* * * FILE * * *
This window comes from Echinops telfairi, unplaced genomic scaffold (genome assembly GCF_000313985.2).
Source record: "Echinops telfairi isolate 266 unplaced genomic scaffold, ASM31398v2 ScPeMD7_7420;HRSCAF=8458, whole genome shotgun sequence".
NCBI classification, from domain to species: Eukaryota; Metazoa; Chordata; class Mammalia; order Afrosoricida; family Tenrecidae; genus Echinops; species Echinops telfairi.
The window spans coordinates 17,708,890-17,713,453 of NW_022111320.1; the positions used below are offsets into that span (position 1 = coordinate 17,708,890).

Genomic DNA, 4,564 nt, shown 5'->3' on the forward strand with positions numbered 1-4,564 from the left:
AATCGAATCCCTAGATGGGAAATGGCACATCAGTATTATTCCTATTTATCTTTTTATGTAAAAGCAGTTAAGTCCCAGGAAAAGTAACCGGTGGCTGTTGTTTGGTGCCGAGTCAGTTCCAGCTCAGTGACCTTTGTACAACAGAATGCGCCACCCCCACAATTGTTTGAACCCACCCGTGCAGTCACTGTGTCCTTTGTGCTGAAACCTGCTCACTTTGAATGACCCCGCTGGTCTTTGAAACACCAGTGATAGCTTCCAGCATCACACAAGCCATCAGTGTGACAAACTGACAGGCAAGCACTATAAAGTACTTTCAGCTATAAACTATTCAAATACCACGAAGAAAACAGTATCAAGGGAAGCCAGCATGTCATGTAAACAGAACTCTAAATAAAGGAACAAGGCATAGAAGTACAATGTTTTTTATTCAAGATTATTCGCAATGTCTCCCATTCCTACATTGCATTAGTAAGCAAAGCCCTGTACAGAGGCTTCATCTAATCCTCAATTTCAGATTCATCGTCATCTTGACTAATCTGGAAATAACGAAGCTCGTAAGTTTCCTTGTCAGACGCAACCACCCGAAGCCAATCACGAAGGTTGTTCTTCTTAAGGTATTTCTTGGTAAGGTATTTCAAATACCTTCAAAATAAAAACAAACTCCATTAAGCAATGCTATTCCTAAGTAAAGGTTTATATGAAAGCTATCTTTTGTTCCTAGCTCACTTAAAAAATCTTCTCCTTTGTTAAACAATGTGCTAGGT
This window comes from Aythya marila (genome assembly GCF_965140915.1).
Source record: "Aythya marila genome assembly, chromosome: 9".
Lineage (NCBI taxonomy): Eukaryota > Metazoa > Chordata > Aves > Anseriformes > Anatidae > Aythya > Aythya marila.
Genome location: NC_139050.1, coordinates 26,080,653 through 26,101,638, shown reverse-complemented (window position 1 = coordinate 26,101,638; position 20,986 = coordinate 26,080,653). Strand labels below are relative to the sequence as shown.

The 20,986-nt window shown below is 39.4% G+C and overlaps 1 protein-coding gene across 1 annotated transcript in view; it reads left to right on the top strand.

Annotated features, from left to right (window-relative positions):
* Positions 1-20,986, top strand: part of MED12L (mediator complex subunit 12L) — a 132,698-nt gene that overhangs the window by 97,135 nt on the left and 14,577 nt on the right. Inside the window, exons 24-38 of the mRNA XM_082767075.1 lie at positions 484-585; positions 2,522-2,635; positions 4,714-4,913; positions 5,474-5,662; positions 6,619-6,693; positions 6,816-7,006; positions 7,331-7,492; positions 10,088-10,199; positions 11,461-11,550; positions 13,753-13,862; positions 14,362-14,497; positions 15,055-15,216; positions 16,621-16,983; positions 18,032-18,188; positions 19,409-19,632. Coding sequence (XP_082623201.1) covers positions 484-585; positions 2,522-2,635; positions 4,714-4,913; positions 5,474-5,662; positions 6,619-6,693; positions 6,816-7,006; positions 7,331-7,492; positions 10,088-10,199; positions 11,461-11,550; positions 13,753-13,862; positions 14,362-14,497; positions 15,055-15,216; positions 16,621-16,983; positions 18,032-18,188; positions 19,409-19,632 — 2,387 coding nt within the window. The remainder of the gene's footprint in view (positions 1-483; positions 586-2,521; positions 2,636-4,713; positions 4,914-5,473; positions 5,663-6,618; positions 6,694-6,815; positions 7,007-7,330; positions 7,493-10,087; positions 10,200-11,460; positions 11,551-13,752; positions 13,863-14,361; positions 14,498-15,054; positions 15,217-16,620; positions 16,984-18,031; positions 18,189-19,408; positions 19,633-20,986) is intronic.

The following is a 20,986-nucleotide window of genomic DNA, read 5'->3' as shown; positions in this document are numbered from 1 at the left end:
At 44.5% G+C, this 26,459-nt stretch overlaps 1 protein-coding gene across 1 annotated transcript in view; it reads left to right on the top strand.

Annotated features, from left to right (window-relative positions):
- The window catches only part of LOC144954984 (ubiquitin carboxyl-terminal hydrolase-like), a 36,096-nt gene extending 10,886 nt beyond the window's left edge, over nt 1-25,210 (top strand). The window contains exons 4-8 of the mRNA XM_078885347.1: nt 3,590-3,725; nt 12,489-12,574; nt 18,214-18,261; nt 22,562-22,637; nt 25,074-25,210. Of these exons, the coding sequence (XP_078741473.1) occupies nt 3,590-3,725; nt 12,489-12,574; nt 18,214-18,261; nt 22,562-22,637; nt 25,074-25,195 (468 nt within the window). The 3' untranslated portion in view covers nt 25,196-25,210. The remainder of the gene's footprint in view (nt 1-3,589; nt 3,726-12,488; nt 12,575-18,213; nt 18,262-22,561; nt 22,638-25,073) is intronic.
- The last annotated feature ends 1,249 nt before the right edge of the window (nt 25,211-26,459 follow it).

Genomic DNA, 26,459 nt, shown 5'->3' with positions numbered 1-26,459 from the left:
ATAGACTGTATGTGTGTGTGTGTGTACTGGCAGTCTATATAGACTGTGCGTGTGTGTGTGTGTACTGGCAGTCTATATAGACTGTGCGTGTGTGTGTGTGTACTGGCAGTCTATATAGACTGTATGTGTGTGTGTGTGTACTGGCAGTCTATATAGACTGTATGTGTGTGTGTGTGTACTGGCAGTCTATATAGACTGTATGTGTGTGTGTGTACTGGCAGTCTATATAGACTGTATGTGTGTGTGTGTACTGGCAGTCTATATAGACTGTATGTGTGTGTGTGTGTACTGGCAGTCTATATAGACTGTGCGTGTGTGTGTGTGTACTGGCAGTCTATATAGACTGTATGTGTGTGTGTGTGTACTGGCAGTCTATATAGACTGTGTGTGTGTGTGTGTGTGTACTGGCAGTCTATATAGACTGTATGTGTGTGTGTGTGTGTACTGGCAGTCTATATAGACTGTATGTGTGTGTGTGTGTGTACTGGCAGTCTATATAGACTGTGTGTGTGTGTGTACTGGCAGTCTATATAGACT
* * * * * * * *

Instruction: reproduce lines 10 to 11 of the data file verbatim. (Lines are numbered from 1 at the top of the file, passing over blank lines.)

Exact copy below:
Genome location: NC_139050.1, coordinates 26,080,653 through 26,101,638, shown reverse-complemented (window position 1 = coordinate 26,101,638; position 20,986 = coordinate 26,080,653). Strand labels below are relative to the sequence as shown.

The 20,986-nt window shown below is 39.4% G+C and overlaps 1 protein-coding gene across 1 annotated transcript in view; it reads left to right on the top strand.